News and notes from Reston (tm).

Tuesday, April 10, 2012

Happy 98th Birthday, Mr. Simon, and Thank You For Not Building Your New Town in Staten Island

Not too shabby for a 98-year-old, right?

To celebrate his birthday, we learn a few Fun Facts about Mr. Simon and his plastic fantastic New Town, courtesy of The Washington Post "news paper." Chief among them:
Reston could have unfolded on Staten Island, N.Y., instead of some hills way outside Washington, D.C. Simon said he bought an abandoned airport and surrounding land in the heart of Staten Island and began drawing up plans for ”Downtown Staten Island” there, but eventually dropped those and focused on his Virginia project.
Good call.

Simon also had a few choice words about the sale of Carnegie Hall, which as we all know in Reston's ur-creation mythology, helped finance the purchase of land outside a drunken village in the Virginia countryside:
Simon’s family owned Carnegie Hall for 35 years, and Simon himself ran it for 25 years until it fell on hard times in the late 1950s. When no one stepped up to buy it, the threat of the wrecking ball emerged until violinist Isaac Stern led an effort that resulted in New York City’s buying the famed venue in 1960.

I had read somewhere that perhaps he had gotten some bad press around that time, and asked Simon if the papers had misrepresented him. ”No,” he said unhesitatingly, “but Stern did. That son of a bitch.”
Oh, snap! Simon's equally open about the mistakes Reston has made:
He said Reston made “two major mistakes” in the evolution of its Reston Association, which manages the parks and facilities for the unincorporated town. Though his New York consultants had studied homeowners associations, they assessed flat fees per home, rather than based on the value of each home, and they did not require non-residential buildings to pay fees. In addition, he said the Reston Town Center was allowed to divorce itself from the Reston Association when it was being developed, so its residents do not pay the fees. “Good-bye millions of dollars,” Simon said.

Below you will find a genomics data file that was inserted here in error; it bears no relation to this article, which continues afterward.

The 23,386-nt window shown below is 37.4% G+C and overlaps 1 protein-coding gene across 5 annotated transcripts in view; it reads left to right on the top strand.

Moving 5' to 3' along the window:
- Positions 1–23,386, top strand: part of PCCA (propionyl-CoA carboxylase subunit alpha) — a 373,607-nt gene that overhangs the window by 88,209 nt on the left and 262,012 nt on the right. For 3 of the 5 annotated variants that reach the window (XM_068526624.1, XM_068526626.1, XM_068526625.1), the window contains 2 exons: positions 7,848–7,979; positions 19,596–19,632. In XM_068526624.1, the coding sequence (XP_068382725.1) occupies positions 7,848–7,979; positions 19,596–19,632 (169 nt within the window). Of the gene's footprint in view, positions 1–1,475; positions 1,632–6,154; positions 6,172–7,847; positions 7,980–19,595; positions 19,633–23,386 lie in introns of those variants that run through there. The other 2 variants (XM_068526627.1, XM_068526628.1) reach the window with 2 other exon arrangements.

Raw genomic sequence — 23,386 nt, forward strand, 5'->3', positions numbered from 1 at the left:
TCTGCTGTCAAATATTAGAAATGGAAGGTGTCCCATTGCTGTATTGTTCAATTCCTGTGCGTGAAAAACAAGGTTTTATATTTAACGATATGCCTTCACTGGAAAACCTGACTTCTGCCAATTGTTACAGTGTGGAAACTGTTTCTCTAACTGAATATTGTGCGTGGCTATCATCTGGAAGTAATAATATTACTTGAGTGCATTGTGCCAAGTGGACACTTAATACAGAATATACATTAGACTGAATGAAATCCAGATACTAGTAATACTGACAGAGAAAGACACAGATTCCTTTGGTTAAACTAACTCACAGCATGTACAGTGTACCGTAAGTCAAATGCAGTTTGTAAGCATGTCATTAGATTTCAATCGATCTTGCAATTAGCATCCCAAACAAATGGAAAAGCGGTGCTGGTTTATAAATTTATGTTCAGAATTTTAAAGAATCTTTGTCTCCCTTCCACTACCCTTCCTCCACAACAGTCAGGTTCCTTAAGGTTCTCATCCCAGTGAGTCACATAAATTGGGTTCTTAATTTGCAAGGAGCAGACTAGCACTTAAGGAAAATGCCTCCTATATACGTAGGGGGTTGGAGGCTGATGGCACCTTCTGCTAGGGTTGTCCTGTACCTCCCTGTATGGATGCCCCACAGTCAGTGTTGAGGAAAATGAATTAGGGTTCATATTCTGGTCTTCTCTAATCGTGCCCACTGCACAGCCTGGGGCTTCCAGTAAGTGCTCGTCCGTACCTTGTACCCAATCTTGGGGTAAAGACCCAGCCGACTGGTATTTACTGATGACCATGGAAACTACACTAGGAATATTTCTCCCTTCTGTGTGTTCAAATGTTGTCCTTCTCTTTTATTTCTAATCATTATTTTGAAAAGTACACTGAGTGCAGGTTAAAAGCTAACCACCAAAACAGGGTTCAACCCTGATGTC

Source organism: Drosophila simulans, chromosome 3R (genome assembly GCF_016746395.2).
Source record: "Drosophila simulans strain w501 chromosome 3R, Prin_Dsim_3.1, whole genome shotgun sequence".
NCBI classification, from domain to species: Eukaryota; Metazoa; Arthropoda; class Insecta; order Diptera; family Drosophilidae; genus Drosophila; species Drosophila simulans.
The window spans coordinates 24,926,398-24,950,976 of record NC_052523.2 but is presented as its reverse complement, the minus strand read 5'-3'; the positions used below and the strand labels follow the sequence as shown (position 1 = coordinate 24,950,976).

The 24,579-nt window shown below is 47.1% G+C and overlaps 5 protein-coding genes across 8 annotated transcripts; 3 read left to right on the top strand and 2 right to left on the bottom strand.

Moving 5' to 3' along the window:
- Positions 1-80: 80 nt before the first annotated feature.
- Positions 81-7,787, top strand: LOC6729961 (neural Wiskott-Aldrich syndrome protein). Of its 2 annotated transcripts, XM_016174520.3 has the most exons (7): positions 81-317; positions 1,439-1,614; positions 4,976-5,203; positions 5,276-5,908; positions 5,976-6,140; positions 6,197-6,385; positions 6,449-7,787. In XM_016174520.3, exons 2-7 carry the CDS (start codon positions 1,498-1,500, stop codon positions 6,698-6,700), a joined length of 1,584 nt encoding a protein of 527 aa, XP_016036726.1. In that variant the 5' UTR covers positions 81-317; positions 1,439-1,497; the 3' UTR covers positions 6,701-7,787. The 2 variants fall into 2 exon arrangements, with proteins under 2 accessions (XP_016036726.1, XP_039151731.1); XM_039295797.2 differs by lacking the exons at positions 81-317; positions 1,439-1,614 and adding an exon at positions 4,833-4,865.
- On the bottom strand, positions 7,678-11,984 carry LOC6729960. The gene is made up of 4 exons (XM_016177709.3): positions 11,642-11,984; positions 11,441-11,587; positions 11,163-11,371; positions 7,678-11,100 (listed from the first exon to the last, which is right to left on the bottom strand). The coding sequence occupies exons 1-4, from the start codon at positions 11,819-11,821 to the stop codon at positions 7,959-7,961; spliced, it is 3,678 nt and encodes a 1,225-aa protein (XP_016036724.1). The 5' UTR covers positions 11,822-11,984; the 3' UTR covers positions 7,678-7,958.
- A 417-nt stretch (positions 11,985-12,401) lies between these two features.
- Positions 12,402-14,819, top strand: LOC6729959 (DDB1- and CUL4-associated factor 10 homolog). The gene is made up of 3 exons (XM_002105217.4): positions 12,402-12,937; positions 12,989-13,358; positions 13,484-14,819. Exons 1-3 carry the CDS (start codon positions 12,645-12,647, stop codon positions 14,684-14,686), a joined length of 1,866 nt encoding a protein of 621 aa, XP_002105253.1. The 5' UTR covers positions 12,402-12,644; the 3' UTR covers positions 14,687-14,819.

He's also pessimistic about the arrival of Metro, and along with more high density housing around the original village centers, he thinks Reston still needs a university, an arts auditorium, and indoor tennis.

Mr. Simon also spoke with the folks at the Post about his unwavering vision for "smart growth":
My idea was that we should have plazas because they build communities. And my successors decided that they would rather have strip centers. And they thought that it was necessary, for it to be successful from a retail perspective, for cars to park in front of stores.
On the impact of Metro:
If there’s not a major bus improvement to get people to the stations, I wonder how much it will do. I don’t think it’s going to revolutionize Reston at all … I hope that what it will lead to is that they will tear down the [strip] village centers and replace them with real village centers with high-rise residential.
On the future of Reston:
We had originally planned for 75,000 residential people. We don’t have quite 60 [thousand] yet. The other thing is when we were planning back in the ’60s, there was no “Silicon Valley East.” We’re now in the center of “Silicon Valley East.” So what I see for the future is a lot more employment and a lot more residential and I see the population going over 100,000. And it should go in the town center and in the village centers.
Happy birthday, Mr. Simon -- and thanks again for giving Staten Island a pass.

Update: Here's a link to Reston Patch's own conversation with Simon.


  1. A burning questions for Simon is who came up with the idea for "McTacoHut" located on the corner of of Wiehle Avenue and Sunset Hills Road. It's a fabulous invention and should become a historical landmark in my opinion!

  2. Finally, the reason for the RA's fixation with tennis courts is revealed! The WaPo article also mentions that our Dear Leader is "an avid tennis player." Who knew?

  3. 98 years old and still with it. A very lucky man.


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